The PIB will serve to promote transparency in the operation of the oil and gas industry in Nigeria. Transparency, good governance and accountability will be promoted through the removal of confidentiality which in a way encourages corruption. With the passage of the PIB, prospecting licenses and mining leases can only be granted by the minister through a truly competitive bid process. Such processes will be open and transparent and accessible to all qualified companies. The details of all transactions will no longer be confidential. It is therefore the expectation of government that the new law will transform the industry from the “most opaque” to one of the most open and transparent in the world. To that extent, the PIB has the prospect of bringing to an end the age-long decadence and orgy of exploitation and corruption in the industry.
How do you rate the attempts to reform accounting procedures at the NNPC over the past 10 years? If NNPC audits were rated on the markets, how would the company compare in size with other substantial national companies such as Sonatrach or Sonangol?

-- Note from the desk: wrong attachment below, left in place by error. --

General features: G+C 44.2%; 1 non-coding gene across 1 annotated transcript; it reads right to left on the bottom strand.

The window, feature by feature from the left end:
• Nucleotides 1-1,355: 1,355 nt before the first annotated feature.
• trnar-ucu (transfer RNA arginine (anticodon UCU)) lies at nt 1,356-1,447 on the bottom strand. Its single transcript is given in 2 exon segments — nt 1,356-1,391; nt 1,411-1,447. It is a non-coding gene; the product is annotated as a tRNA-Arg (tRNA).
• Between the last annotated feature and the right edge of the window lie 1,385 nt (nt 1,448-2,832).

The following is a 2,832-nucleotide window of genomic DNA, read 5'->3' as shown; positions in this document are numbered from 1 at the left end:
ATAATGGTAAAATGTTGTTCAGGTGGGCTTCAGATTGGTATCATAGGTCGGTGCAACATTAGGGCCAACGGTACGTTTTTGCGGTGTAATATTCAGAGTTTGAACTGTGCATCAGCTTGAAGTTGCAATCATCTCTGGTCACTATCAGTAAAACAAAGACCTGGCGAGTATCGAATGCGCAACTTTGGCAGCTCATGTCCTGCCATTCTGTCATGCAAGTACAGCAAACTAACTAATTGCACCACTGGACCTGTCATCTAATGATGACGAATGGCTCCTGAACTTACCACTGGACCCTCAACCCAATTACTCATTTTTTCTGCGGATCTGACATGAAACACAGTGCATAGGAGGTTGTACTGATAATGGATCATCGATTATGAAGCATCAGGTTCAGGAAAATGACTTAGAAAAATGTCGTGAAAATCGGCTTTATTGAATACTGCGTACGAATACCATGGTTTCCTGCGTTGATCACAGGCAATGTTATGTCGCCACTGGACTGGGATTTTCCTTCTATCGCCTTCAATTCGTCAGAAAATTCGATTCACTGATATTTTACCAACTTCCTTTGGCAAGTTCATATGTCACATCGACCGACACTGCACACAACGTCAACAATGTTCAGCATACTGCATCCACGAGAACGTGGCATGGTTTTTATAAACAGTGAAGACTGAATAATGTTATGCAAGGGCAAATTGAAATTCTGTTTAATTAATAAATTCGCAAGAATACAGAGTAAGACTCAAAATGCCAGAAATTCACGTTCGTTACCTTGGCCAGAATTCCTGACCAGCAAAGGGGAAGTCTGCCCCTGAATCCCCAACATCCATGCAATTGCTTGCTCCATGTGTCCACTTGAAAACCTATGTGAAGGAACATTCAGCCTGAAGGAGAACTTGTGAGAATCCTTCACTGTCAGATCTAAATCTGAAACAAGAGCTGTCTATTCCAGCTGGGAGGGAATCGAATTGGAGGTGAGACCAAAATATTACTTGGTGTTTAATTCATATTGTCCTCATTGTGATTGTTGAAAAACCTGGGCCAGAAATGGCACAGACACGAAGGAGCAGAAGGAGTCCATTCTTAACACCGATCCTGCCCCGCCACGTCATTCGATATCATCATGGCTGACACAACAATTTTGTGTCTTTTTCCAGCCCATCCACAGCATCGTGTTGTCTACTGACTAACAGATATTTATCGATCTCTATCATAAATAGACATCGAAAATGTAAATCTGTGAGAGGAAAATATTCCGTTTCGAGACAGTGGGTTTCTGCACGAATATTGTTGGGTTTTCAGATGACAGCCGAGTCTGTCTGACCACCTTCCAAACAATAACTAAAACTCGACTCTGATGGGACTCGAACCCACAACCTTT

The attempts to reform the accounting procedures at NNPC over the past years may not have yielded the desired results. Rated on the markets, NNPC audits have not fared well against other substantial national oil companies such as Sonatrach or Sonangol.
How is the range of Nigeria’s partners in oil and gas production and processing likely to widen over the next decade? Would you see Chinese and Indian oil companies taking a leading role and perhaps replacing western companies such as Shell and Exxon Mobil?
The range of Nigeria’s partners in oil and gas production and processing is very likely to widen over the next decade and beyond. The new acreage management system and other partnership features are enshrined in the PIB. Chinese and Indian oil companies, by desire and by need, will make significant and sustained inroads into the Nigerian petroleum industry, but not to the extent of threatening or replacing our traditional western partners such as Shell and Exxon Mobil.